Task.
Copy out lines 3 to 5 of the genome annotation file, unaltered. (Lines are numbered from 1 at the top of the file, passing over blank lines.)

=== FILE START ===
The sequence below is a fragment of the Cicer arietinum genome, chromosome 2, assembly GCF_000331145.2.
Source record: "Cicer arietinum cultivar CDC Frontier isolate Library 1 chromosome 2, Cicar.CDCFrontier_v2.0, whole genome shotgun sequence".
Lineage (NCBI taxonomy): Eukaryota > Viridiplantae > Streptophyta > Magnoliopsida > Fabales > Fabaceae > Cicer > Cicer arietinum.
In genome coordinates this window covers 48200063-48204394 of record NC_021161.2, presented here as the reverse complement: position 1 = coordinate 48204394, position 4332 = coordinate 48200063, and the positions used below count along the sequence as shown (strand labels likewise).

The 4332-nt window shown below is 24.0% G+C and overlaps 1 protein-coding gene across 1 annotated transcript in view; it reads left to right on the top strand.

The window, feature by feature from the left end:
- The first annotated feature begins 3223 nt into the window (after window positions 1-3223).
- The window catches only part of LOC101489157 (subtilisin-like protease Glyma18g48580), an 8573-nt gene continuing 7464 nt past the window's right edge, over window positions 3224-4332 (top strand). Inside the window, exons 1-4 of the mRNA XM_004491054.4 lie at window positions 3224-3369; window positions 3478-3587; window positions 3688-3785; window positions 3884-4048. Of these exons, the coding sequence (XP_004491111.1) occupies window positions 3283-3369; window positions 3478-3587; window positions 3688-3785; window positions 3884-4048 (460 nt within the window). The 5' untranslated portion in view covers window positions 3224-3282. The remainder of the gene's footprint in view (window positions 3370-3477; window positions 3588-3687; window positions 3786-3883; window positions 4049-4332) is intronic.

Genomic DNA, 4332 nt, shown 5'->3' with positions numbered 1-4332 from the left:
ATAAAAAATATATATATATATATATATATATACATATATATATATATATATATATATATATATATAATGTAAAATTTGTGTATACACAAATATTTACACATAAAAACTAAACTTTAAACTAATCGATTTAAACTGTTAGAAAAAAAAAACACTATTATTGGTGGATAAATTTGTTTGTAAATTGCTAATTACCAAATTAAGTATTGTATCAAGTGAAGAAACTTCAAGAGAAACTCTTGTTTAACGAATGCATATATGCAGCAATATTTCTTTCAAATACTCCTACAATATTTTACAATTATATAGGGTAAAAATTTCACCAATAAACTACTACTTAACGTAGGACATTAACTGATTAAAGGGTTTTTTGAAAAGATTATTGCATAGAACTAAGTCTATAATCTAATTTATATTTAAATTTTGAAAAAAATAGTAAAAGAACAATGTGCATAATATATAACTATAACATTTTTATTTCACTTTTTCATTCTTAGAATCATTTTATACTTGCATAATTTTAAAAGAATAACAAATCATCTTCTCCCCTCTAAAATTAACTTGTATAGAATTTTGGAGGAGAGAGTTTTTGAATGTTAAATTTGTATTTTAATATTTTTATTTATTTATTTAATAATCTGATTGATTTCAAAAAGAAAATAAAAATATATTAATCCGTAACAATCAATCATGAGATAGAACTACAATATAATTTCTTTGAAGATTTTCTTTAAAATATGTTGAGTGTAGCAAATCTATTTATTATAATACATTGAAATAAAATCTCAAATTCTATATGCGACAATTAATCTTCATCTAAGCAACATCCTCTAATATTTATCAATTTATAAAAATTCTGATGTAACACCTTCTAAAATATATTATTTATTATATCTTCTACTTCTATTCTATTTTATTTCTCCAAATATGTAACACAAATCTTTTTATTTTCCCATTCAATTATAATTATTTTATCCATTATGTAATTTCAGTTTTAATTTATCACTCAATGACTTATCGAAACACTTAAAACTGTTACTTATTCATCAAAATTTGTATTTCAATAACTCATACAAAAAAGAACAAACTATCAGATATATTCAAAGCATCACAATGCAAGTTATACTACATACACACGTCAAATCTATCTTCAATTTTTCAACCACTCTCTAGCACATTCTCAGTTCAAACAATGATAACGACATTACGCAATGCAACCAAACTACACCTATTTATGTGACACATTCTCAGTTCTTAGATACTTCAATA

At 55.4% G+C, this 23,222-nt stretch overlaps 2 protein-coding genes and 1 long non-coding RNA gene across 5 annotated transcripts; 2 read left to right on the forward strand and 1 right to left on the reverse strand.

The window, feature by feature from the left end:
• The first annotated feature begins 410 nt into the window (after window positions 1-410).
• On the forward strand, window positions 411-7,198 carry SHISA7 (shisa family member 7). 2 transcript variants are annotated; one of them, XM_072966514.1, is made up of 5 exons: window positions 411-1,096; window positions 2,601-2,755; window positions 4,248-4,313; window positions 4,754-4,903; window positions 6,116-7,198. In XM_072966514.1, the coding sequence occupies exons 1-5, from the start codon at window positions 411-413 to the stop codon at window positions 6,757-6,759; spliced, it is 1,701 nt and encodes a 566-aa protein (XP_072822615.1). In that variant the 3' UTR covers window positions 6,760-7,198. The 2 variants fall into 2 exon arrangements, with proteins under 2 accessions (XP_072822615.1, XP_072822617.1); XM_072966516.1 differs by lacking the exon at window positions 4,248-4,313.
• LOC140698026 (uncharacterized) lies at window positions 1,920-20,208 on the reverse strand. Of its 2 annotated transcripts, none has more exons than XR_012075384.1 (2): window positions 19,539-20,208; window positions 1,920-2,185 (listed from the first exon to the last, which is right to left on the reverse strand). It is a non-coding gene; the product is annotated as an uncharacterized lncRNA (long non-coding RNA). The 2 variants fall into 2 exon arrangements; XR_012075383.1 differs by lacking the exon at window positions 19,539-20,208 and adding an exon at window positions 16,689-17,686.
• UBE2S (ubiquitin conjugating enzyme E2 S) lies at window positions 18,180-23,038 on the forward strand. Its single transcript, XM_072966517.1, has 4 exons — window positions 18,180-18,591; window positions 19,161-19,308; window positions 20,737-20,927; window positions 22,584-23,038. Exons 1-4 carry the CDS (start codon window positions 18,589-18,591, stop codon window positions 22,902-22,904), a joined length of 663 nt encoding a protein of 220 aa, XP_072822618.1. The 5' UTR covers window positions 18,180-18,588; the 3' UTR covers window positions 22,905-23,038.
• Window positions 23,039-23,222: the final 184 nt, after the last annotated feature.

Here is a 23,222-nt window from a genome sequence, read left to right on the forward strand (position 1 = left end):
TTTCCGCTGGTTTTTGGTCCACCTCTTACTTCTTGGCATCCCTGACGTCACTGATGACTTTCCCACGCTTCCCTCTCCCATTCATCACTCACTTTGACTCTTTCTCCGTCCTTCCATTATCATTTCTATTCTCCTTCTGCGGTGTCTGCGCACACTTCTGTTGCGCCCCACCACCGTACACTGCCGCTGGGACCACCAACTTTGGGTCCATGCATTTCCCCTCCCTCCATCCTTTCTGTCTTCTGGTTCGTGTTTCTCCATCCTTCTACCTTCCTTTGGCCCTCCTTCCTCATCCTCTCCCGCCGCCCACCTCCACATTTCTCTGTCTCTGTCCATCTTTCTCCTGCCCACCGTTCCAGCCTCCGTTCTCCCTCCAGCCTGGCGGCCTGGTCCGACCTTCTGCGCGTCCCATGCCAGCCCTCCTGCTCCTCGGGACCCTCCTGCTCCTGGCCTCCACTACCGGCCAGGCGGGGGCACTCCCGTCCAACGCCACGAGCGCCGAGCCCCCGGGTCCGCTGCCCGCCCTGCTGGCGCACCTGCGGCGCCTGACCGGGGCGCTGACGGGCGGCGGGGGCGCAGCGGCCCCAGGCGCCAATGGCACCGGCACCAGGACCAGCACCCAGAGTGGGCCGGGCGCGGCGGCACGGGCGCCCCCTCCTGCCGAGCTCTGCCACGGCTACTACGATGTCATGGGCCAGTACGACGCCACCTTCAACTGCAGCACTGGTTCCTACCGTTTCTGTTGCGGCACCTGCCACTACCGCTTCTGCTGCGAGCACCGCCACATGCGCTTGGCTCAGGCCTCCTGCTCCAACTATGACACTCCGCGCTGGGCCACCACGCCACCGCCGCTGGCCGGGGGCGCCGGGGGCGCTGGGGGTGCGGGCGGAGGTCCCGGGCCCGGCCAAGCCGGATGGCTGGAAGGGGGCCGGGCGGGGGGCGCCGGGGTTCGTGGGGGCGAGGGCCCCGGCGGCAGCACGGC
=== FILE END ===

Lineage (NCBI taxonomy): Eukaryota > Viridiplantae > Streptophyta > Magnoliopsida > Fabales > Fabaceae > Cicer > Cicer arietinum.
In genome coordinates this window covers 48200063-48204394 of record NC_021161.2, presented here as the reverse complement: position 1 = coordinate 48204394, position 4332 = coordinate 48200063, and the positions used below count along the sequence as shown (strand labels likewise).

The 4332-nt window shown below is 24.0% G+C and overlaps 1 protein-coding gene across 1 annotated transcript in view; it reads left to right on the top strand.